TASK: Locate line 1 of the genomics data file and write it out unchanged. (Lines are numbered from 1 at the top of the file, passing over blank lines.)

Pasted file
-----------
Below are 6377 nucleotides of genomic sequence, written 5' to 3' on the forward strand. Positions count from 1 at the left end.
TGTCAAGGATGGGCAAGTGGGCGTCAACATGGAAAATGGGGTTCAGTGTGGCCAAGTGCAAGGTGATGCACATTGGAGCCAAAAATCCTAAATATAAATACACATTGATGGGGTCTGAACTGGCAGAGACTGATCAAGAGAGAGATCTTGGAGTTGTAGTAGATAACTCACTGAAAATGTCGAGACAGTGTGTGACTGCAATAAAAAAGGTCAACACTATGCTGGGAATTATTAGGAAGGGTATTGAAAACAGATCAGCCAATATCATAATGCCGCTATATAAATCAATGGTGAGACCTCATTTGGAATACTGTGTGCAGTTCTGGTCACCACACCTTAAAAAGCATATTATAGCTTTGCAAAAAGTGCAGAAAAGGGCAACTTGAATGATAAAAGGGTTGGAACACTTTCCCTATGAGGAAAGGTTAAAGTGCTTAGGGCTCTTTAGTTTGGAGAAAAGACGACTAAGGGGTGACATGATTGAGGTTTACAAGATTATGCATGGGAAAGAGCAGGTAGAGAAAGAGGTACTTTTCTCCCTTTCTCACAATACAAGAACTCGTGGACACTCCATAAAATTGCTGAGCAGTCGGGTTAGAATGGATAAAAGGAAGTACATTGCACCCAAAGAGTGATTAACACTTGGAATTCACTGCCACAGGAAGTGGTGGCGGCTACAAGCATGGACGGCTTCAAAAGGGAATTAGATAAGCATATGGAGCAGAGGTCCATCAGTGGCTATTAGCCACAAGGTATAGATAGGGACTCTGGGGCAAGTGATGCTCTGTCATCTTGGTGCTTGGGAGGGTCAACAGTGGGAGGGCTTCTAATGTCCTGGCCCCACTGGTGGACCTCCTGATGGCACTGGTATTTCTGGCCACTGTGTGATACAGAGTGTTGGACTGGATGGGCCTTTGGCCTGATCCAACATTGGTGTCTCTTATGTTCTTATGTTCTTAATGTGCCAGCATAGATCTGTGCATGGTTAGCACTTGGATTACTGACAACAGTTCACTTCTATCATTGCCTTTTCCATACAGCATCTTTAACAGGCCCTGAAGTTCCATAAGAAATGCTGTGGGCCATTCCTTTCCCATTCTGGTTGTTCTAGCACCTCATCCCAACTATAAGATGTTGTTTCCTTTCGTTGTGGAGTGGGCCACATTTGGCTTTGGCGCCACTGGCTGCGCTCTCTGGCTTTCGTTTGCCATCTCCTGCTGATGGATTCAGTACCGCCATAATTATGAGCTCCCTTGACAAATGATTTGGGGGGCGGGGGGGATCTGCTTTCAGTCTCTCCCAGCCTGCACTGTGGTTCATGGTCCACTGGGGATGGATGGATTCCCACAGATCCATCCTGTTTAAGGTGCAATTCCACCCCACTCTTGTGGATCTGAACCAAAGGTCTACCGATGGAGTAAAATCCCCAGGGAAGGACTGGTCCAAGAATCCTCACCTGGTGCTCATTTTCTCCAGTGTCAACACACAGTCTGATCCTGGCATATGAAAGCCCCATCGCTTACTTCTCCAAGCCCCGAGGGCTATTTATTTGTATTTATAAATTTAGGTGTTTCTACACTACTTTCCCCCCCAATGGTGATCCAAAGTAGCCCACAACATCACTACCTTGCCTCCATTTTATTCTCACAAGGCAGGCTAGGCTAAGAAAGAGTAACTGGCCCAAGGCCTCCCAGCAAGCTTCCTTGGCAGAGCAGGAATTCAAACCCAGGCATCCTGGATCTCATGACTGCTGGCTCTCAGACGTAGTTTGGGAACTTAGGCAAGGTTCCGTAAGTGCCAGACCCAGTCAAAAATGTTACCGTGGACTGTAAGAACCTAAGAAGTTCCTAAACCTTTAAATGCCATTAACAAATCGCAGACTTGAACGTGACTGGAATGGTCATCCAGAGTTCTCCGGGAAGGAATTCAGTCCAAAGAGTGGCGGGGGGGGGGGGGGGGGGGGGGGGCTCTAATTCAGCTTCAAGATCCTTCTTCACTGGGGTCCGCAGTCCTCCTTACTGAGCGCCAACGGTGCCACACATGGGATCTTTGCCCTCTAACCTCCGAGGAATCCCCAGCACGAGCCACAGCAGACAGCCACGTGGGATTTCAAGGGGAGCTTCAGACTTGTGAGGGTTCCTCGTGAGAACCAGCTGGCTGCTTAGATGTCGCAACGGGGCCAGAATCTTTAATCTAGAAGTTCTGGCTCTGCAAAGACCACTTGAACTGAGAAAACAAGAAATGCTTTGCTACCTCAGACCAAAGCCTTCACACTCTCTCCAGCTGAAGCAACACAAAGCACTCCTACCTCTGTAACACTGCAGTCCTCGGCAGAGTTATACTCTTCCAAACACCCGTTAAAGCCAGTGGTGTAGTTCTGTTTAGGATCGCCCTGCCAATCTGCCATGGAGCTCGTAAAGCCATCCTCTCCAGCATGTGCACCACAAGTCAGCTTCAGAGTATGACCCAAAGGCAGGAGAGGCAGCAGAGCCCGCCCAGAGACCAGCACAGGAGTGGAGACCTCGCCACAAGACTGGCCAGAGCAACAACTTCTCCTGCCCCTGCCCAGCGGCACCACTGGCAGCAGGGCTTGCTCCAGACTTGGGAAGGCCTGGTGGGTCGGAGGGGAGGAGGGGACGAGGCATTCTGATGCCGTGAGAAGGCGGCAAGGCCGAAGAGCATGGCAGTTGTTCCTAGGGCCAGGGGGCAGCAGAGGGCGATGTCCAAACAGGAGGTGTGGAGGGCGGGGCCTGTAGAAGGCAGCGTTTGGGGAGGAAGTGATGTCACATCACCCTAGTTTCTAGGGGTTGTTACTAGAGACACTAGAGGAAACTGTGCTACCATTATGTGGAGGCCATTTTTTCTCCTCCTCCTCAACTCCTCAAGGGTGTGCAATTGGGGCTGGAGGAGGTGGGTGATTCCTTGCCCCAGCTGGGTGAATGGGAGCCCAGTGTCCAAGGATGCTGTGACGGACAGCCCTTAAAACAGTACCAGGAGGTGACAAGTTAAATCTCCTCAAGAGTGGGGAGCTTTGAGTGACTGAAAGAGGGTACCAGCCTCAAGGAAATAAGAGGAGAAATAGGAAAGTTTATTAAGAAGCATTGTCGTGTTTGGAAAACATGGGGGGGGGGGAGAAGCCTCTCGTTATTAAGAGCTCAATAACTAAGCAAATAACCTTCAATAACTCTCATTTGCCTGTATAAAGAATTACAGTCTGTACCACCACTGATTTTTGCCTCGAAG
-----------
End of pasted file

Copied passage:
Below are 6377 nucleotides of genomic sequence, written 5' to 3' on the forward strand. Positions count from 1 at the left end.